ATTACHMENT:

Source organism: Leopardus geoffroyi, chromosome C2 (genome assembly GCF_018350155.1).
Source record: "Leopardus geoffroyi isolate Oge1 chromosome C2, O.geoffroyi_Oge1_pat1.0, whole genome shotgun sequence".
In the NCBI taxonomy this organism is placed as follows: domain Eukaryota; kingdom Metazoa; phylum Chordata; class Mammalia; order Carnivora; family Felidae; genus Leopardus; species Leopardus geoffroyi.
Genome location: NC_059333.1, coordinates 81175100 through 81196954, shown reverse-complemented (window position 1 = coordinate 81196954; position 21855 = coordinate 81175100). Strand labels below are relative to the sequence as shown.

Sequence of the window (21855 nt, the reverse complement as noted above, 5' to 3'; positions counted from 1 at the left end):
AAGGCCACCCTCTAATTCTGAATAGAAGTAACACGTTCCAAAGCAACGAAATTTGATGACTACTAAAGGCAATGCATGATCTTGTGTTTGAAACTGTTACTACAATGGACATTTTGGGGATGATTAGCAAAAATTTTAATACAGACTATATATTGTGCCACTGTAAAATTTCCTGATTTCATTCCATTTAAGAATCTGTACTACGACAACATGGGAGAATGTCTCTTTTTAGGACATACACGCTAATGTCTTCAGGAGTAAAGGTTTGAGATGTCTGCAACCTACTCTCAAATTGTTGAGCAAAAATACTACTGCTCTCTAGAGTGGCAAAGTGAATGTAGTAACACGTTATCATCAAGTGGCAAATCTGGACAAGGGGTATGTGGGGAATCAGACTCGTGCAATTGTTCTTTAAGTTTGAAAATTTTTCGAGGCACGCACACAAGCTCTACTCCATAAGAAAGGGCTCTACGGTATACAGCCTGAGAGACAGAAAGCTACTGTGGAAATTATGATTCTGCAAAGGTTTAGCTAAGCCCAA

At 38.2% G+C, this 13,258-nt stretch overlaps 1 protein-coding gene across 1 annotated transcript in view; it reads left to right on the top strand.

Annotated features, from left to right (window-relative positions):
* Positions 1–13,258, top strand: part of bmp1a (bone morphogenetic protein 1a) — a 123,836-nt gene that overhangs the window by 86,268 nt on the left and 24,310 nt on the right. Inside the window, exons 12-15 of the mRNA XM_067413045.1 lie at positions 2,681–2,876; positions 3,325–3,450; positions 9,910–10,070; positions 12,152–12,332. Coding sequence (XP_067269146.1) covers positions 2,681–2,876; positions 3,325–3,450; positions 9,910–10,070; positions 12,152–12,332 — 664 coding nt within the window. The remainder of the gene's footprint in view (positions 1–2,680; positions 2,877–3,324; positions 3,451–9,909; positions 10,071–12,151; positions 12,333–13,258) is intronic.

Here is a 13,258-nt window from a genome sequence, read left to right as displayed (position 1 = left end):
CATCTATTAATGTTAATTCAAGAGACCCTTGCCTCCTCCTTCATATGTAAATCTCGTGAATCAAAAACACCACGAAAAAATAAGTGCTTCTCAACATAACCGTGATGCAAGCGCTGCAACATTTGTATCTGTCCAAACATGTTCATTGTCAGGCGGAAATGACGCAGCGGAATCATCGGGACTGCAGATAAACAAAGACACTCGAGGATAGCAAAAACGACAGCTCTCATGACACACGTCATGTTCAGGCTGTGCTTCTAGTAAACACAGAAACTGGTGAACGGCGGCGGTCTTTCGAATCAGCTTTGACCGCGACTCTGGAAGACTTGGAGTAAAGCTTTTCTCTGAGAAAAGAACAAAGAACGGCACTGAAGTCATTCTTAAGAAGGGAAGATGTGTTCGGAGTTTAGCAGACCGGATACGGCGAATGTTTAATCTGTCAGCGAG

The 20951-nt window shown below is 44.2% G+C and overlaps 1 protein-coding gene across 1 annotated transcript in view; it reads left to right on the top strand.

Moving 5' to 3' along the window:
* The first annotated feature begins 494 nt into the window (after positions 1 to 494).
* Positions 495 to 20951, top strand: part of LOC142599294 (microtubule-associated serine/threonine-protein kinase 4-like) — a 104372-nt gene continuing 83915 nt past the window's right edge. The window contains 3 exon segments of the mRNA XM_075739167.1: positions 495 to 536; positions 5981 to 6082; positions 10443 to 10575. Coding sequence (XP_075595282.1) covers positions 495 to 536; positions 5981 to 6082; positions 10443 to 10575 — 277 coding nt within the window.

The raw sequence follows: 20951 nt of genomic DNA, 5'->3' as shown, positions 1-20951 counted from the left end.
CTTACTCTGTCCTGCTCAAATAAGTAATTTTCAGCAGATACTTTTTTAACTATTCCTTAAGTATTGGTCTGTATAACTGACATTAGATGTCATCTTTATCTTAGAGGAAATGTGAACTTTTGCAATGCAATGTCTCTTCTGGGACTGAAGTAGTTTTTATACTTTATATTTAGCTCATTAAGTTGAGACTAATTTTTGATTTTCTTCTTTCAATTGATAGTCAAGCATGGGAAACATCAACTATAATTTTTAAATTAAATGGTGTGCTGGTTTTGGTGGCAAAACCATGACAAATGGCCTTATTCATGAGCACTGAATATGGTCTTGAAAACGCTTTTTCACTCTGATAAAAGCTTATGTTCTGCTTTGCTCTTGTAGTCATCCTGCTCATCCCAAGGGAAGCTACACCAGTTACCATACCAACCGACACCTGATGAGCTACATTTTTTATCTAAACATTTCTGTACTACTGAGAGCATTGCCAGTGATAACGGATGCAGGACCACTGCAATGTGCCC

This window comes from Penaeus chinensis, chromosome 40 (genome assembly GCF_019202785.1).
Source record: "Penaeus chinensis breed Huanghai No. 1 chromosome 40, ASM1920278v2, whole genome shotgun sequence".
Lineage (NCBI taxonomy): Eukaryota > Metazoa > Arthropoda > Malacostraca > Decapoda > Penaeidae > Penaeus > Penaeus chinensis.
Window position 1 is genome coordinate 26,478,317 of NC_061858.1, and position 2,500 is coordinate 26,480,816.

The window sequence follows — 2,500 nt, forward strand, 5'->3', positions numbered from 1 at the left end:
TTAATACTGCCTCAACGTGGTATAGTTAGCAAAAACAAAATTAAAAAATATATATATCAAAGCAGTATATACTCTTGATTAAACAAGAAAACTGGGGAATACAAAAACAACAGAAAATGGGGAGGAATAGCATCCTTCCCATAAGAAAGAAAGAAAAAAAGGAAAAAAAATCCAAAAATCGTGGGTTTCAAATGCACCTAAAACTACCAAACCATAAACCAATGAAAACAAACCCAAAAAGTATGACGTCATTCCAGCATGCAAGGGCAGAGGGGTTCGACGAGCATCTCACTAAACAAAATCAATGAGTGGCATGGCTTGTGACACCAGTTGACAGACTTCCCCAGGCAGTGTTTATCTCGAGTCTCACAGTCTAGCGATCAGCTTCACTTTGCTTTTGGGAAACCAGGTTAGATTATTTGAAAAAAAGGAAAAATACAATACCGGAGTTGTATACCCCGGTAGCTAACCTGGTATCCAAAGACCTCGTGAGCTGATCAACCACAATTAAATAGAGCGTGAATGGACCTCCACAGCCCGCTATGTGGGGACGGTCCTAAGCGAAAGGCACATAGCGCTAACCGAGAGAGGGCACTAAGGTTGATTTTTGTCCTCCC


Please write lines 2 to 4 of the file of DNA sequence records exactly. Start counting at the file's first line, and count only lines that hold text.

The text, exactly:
Source record: "Leopardus geoffroyi isolate Oge1 chromosome C2, O.geoffroyi_Oge1_pat1.0, whole genome shotgun sequence".
In the NCBI taxonomy this organism is placed as follows: domain Eukaryota; kingdom Metazoa; phylum Chordata; class Mammalia; order Carnivora; family Felidae; genus Leopardus; species Leopardus geoffroyi.
Genome location: NC_059333.1, coordinates 81175100 through 81196954, shown reverse-complemented (window position 1 = coordinate 81196954; position 21855 = coordinate 81175100). Strand labels below are relative to the sequence as shown.